Chopped citrus peel can also be used in your garbage disposal to prevent it from smelling like the Bog of Eternal Stench.

If you’re looking for a shopping guide for some of the products I dig, I have included the links below:

Citrus Juicer

Soda Stream


Rotting Veggies Rule (Or How to Make a Compost Bin on Your Balcony)

My whole family is into rotting garbage. We all compost. We always have. OK, I didn’t do it in college. I was too busy buying fifty pairs of bad Steve Madden platforms that ripped up my feet as I staggered home from the bar with my sorority sisters. If I’m being honest with myself (and you), I didn’t do it in grad school either. Now that I’m an adult (hush, Mom), I’m having anxiety about throwing away potato peels. It’s time to compost.

The city of Los Angeles provides free bins, but they’re enormous — like the size of a Smart Car — enormous. I wouldn’t have room on my tiny balcony for my contraband grill or my herb garden if I used the free bin. There wouldn’t be much point in making soil if I didn’t have an herb garden to put it in, so I need the herb harden. And I need the grill for the one day a year I feel grilling steak for someone.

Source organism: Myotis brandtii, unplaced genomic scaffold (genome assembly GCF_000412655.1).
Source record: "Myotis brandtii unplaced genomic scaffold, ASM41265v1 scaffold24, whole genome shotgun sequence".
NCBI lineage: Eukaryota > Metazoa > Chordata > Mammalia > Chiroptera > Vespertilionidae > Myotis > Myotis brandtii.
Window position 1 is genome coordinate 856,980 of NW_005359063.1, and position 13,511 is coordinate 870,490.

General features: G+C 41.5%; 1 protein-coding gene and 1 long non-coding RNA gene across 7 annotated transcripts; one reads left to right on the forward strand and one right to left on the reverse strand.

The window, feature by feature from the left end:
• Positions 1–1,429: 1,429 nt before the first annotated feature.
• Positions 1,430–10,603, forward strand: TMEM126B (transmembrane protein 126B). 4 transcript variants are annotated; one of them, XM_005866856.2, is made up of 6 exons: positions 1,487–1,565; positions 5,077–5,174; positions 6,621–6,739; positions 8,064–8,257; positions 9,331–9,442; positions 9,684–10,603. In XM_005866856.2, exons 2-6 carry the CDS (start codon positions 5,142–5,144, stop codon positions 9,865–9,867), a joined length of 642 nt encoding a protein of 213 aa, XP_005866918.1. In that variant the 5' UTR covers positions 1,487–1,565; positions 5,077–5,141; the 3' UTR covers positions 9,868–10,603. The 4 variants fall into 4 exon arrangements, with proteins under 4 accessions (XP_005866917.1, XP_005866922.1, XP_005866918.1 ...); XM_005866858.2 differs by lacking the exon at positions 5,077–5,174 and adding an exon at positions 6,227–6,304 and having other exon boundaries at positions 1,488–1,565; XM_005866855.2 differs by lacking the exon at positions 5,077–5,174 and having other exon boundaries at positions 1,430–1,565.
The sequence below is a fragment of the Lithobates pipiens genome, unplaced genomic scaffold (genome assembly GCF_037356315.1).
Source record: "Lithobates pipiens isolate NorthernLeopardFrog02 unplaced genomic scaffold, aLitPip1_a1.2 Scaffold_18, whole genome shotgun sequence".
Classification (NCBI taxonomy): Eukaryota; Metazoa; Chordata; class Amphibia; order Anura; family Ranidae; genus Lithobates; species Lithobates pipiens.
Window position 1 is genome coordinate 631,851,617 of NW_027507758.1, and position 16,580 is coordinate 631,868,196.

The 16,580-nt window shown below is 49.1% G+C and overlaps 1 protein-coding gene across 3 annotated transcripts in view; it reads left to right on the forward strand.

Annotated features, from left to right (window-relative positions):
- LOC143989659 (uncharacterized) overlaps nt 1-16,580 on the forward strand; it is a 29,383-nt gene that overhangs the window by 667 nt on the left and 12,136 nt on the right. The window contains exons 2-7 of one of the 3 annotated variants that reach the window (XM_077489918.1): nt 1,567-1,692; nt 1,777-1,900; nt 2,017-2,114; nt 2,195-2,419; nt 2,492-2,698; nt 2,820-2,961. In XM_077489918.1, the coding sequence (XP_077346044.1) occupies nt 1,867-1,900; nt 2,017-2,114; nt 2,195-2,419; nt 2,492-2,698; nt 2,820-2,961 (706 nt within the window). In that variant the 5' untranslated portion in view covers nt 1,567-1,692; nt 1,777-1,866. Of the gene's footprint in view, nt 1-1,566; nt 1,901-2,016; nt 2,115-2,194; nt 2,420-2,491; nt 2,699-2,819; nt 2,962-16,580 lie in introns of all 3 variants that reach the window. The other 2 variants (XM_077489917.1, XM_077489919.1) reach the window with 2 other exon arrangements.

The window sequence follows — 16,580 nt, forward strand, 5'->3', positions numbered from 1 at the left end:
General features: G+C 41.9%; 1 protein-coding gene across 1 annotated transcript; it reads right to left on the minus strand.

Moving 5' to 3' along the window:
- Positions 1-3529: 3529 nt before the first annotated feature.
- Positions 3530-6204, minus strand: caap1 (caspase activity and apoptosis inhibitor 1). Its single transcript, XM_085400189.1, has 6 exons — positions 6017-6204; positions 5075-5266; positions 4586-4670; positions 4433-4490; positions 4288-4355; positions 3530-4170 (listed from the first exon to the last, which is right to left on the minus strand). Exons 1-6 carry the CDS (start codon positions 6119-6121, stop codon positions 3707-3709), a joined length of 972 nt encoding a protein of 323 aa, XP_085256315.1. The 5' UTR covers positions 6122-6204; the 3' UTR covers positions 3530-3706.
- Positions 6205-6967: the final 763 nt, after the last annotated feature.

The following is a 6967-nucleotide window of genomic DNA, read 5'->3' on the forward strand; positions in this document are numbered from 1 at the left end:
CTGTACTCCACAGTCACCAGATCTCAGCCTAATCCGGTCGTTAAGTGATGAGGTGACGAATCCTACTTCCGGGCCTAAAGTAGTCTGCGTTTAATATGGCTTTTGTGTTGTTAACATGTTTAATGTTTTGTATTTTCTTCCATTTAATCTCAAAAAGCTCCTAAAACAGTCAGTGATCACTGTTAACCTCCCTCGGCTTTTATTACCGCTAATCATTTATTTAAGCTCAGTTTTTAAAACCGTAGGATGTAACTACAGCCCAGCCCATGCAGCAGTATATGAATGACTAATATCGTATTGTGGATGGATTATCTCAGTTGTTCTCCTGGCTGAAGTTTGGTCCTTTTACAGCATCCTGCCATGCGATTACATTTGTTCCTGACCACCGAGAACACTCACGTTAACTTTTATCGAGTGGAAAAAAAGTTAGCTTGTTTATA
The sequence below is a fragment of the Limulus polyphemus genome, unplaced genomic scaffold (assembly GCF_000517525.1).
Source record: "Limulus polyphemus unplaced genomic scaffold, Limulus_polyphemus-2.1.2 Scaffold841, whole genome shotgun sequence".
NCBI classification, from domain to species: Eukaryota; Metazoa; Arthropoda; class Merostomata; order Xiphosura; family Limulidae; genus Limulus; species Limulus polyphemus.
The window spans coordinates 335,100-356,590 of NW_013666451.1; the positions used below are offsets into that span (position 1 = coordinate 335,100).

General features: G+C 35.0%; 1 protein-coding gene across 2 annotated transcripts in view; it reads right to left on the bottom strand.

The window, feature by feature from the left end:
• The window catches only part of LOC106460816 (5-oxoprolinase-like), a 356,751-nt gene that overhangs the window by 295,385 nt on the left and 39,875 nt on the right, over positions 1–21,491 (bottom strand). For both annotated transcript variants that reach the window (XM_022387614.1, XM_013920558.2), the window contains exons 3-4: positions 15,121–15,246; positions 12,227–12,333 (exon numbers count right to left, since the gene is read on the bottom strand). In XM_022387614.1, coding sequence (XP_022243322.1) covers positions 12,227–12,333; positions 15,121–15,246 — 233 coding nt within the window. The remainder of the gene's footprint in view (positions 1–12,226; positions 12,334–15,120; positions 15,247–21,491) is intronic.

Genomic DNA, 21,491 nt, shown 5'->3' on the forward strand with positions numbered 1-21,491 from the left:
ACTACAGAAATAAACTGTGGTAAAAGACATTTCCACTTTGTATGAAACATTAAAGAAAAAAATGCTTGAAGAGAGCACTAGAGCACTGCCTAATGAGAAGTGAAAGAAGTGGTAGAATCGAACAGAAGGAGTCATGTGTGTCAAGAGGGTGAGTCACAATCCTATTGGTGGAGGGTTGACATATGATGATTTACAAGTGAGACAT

The solution? Make my own compost bin.

Here’s how I did it:

I bought a Rubbermaid container from Home Depot and set to work. I can’t do anything halfway, so I made mine decorative. I drew a pattern in Sharpie to serve as the template for the design. I then used a sharp screw to pierce the plastic. For extra aeration, I created circular holes with an x-acto knife. Oxygen is essential for decomposition, so you need to make sure to properly aerate the bin. This means creating holes on the top, bottom and sides of the bin.

Frankly, I would recommend wearing gloves for such an endeavor. I managed to get blisters and break them open during my art project, but I did have a hell of a good time anyway. I opened a few cheap beers and blasted some lively tunes as I cranked away on the screws. I recommend some James Brown or the Spencer Davis Group. Nothing gives you energy like Bud Light, Mother Popcorn, and Gimme Me Some Lovin’.

For the inside lining, I bought WeedBlock because it’s durable despite being filled with holes. I sewed the lining together with a needle and thread. (The lining keeps the soil from falling through the large holes on the bottom of the bin.) I then set the box on two bricks to increase the airflow. In total, I think I spent $30 on the project.

A large bin from a gardening supply companies can run you $100. Plus, I had fun. Minus the blisters, of course.